Yandell’s lawsuit cites evidence that Kanakuk did know of Newman’s behavior earlier: According to an affidavit of Newman’s former supervisor, Kanakuk leadership received reports of Newman engaged in nude activity with campers as early as 1999. Newman’s supervisor recommended he be fired in 2003, after receiving reports that Newman swam and played basketball with children while he was nude, but that decision was not taken up by CEO Joe White, according to the lawsuit. Newman stayed on for six more years.

In the recent cross claim, Kanakuk argues that if they did have advanced knowledge, the lack of disclosure was the fault of their insurer.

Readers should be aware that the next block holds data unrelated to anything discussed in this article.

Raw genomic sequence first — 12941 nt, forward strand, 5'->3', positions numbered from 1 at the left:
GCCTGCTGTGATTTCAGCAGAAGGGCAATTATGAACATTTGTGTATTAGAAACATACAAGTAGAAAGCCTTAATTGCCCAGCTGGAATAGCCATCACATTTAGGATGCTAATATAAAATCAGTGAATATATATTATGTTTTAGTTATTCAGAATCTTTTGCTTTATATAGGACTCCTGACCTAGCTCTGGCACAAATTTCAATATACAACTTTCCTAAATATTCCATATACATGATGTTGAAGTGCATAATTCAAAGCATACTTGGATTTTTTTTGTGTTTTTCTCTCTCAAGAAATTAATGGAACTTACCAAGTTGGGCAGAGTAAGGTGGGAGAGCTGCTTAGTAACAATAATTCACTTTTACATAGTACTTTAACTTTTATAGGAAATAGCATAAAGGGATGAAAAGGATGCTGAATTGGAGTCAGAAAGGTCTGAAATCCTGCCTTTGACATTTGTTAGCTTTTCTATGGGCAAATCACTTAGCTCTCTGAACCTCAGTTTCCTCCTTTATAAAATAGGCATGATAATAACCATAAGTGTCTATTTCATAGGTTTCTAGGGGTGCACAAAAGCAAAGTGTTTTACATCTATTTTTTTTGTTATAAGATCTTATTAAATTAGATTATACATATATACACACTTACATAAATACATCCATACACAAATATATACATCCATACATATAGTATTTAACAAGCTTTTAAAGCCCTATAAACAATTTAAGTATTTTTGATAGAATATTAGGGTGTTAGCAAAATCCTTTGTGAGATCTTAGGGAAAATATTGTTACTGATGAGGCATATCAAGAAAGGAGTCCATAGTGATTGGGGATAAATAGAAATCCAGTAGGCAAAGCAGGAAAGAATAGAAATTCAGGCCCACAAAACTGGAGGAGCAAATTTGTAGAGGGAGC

A cross claim is a claim brought by a party against their co-party — in this case, one of the defendants, Kanakuk, versus another defendant, ACE Insurance.

According to the recent filing, Kanakuk in June 2010 “drafted two letters with information regarding Newman’s activities” and planned to email them to “approximately 8,000 families of Kanakuk campers.”

But when Kanakuk sent the letters to the insurance company, ACE threatened to deny the camp coverage.

“Such disclosures threaten to expose Kanakuk to greater liability,” an ACE adjuster allegedly told Kanakuk in a letter that month, as quoted in the cross claim, “and may interfere with ACE’s contractual right to defend claims and to have Kanakuk’s cooperation in that defense.”

“We strongly recommend that you do not send out the proposed public disclosures about Mr. Newman’s misconduct at camp and Kanakuk’s response to that conduct,” the insurance adjuster continued, as quoted in the filing.